The Custom House and Matt Talbot Memorial Bridge from City Quay

Never be too hard on the man who can’t give up drink. It’s as hard to give up the drink as it is to raise the dead to life again. But both are possible and even easy for Our Lord. We have only to depend on him. — Matt Talbot[4]

As word of Matt Talbot spread, he rapidly became an icon for Ireland's Catholic temperance movement; the Pioneer Total Abstinence Association. His story soon became known to the large Irish diaspora communities. Many addiction clinics, youth hostels and statues have been named after him throughout the world. One of Dublin's main bridges is also named after him. A statue of Talbot was erected at Sir John Rogerson's Quay in 1988. Pope John Paul II, as a young man, wrote a paper on him.

The Matthew Talbot Hostel for homeless men in Sydney, Australia is named after him.

Graham Linehan has stated that the character of Matty Hislop in his comedy series Father Ted was intended to be a satire of Matt Talbot.[13] Derek Warfield of The Wolfe Tones recorded a song "Matt Talbot" about Talbot.[14]

Talbot's remains were removed from Glasnevin Cemetery to Our Lady of Lourdes Roman Catholic Church on Seán McDermott Street, Dublin in 1972. The tomb has a glass panel through which the coffin may be seen.

There is a small plaque in Granby Lane at the site of Matt Talbot's death. Prior to the current plaque on the Eastern side of the lane, a small brass cross was inlaid in a stone wall on the Western side of the lane.

In August 1971 Archbishop John Charles McQuaid unveiled a plaque to Talbot at a block of flats known as 'Matt Talbot Court' due to it being on the same site as one of Talbot's residences. President Éamon de Valera and Fine Gael leader Liam Cosgrave attended the ceremony.[15]


  1. ^ a b c Leonard Foley OFM, "Venerable Matt Talbot", in Saint of the Day, Lives, Lessons, and Feast, (revised by Pat McCloskey OFM), Franciscan Media, ISBN 978-0-86716-887-7
  2. ^ 1911 Census of Dublin
  3. ^ Don Miller OFM, "Venerable Matt Talbot", Franciscan Media
  4. ^ a b LaPointe, Fr. Larry, "Matt Talbot", Connecticut College Archived 1 September 2012 at the Wayback Machine
  5. ^ ""Matt Talbot", Diocese of Dublin". Archived from the original on 27 June 2013. Retrieved 15 March 2013.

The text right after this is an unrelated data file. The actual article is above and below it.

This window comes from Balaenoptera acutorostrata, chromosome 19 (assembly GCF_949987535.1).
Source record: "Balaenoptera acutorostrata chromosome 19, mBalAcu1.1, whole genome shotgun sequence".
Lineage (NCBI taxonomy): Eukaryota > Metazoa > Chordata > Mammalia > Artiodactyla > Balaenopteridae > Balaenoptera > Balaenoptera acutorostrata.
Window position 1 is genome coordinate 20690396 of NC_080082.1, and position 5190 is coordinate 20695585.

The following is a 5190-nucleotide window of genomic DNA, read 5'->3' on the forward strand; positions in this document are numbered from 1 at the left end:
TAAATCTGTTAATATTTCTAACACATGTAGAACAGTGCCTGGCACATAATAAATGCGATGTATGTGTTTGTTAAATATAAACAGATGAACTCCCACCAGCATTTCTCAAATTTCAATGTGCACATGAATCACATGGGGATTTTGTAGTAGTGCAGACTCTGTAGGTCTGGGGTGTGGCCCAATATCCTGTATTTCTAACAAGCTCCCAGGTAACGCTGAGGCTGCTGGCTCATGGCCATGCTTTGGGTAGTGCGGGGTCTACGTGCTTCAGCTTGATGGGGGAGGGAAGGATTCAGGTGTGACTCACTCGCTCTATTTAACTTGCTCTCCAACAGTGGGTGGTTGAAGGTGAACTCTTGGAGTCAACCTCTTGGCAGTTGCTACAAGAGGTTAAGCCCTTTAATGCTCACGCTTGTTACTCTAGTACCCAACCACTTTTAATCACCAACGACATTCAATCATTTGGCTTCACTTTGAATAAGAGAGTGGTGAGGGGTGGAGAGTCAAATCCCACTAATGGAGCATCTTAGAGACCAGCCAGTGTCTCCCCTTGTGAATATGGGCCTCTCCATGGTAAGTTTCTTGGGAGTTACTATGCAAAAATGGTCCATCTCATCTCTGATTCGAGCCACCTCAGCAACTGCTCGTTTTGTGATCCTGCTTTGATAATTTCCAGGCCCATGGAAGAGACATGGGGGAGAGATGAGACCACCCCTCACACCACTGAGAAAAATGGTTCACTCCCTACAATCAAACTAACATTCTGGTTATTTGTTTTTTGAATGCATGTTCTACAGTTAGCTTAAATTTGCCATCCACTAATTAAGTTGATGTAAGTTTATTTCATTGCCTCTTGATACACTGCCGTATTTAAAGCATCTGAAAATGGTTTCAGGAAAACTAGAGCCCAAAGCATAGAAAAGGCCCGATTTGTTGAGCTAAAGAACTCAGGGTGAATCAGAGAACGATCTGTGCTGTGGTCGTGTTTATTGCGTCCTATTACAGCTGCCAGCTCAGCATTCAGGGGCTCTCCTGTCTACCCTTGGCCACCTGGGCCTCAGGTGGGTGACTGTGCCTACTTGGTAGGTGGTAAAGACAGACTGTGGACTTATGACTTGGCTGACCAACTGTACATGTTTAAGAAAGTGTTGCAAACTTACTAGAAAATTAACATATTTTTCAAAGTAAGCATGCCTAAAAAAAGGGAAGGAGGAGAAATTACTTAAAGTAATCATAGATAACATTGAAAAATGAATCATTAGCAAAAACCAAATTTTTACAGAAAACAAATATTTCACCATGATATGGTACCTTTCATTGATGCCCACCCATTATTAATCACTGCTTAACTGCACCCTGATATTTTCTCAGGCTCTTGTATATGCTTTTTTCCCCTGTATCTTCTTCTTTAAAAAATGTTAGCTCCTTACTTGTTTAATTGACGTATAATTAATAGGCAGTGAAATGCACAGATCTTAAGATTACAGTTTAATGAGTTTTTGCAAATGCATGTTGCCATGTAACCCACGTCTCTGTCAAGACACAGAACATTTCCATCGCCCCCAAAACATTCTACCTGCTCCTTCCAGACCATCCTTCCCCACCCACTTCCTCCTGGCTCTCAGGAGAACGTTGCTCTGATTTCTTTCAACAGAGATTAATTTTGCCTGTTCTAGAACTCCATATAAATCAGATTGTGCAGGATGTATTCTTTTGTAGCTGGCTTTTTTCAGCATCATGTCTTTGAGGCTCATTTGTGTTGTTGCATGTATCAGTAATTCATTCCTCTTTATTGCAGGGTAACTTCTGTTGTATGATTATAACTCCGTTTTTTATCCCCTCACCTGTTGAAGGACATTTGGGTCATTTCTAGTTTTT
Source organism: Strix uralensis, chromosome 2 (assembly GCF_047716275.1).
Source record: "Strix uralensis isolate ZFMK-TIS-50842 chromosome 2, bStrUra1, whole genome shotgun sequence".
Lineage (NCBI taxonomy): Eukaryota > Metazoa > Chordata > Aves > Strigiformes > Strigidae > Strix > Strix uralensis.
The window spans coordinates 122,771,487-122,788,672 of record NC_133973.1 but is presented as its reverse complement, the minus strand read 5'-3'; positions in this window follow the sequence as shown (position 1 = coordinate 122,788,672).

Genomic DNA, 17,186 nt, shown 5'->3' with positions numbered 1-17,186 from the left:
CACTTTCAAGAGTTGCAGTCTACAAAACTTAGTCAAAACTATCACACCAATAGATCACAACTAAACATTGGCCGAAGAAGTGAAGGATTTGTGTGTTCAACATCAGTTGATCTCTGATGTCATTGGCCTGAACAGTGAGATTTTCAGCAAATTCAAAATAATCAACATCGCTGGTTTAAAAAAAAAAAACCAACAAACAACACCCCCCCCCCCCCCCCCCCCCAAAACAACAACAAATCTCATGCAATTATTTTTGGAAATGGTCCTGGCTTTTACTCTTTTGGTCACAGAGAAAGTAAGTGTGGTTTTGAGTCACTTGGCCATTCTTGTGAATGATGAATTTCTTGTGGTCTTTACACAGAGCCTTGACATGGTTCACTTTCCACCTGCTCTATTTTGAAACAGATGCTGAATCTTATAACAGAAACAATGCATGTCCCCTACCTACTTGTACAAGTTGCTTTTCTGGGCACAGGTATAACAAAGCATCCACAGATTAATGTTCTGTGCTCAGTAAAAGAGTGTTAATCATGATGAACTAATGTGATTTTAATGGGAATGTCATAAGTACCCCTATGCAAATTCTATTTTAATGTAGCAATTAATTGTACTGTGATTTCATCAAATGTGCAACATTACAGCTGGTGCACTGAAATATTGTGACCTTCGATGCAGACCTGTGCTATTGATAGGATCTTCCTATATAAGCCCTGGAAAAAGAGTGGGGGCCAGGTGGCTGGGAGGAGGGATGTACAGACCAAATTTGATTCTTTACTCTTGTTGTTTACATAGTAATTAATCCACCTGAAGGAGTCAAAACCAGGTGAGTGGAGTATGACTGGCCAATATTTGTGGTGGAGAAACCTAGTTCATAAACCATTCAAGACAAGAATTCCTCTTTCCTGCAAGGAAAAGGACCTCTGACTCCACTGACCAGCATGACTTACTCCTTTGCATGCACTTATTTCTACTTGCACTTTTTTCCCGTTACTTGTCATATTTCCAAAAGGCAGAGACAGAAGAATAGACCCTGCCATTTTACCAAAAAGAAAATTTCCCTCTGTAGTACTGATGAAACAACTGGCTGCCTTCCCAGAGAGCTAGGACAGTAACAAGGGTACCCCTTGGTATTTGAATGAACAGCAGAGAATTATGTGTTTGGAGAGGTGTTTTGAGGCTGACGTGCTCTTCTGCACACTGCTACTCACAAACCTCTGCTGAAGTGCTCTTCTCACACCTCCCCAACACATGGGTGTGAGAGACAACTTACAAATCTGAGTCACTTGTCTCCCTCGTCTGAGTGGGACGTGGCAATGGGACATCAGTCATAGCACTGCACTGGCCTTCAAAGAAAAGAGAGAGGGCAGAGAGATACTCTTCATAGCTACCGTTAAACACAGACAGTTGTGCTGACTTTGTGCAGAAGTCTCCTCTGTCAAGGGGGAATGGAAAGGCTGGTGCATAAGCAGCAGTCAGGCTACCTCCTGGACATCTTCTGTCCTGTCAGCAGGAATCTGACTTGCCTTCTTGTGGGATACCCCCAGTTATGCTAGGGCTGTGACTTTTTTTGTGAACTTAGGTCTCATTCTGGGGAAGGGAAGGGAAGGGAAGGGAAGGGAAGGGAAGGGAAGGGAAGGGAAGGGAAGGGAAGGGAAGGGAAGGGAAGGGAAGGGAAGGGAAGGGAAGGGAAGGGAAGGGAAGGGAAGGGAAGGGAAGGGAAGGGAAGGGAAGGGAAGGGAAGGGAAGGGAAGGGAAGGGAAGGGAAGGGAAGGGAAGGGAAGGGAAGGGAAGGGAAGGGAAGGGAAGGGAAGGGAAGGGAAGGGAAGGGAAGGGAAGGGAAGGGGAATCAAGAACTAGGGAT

6. ^ "Venerable Matt Talbot, 1856 – 1925", St. Mary's Pro-Cathedral, Dublin
  7. ^ a b c d e "Venerable Matt Talbot (Patron of Struggling and Recovering Addicts and Alcoholics)", Archdiocese of Atlanta Archived 2 April 2015 at the Wayback Machine
  8. ^ a b c d e Boylan, Henry (1998). A Dictionary of Irish Biography, 3rd Edition. Dublin: Gill and MacMillan. p. 419. ISBN 0-7171-2945-4.
  9. ^ Talbot's pledge certificate from the "Total Abstinence League of Sacred Heart", 4 May 1890
  10. ^ a b c "Matt Talbot", Irish Bishop's Conference
  11. ^ "Fr. Dolan, Founder of U.S. Little Flower Shrine, Dies". Catholic News Service - Newsfeeds. 29 January 1951. p. 8.
  12. ^ Confessions of an Irish Rebel (1965)
  13. ^ Writer's commentary to 'Cigarettes and Alcohol and Rollerblading', Father Ted – The Definitive Collection, 2 Entertain Video, 2002
  14. ^ "Matt Talbot Lyrics By Derek Warfield".
  15. ^ "Matt Talbot Court 1971". RTE Archives.


  • Doherty, Eddie. Matt Talbot. Madonna House, 2nd edition 2001. ISBN 0-921440-67-7
  • Glynn, Sir Joseph A. Matt Talbot. Dublin: Catholic Truth Society, 1924. Print.
  • Marynard, Philip. Slake a Thirst: The Matt Talbot Way to Sobriety, Alba House 2000 ISBN 0-8189-0843-2
  • Purcell, Mary. Matt Talbot and His Times. Franciscan Pr; Revised edition, 1977 ISBN 1-85390-185-7
  • Wallace, Susan Helen. Matt Talbot: His Struggle, His Victory over Alcoholism, Pauline Books & Media 1992, ISBN 0-8198-4766-6

External links[edit]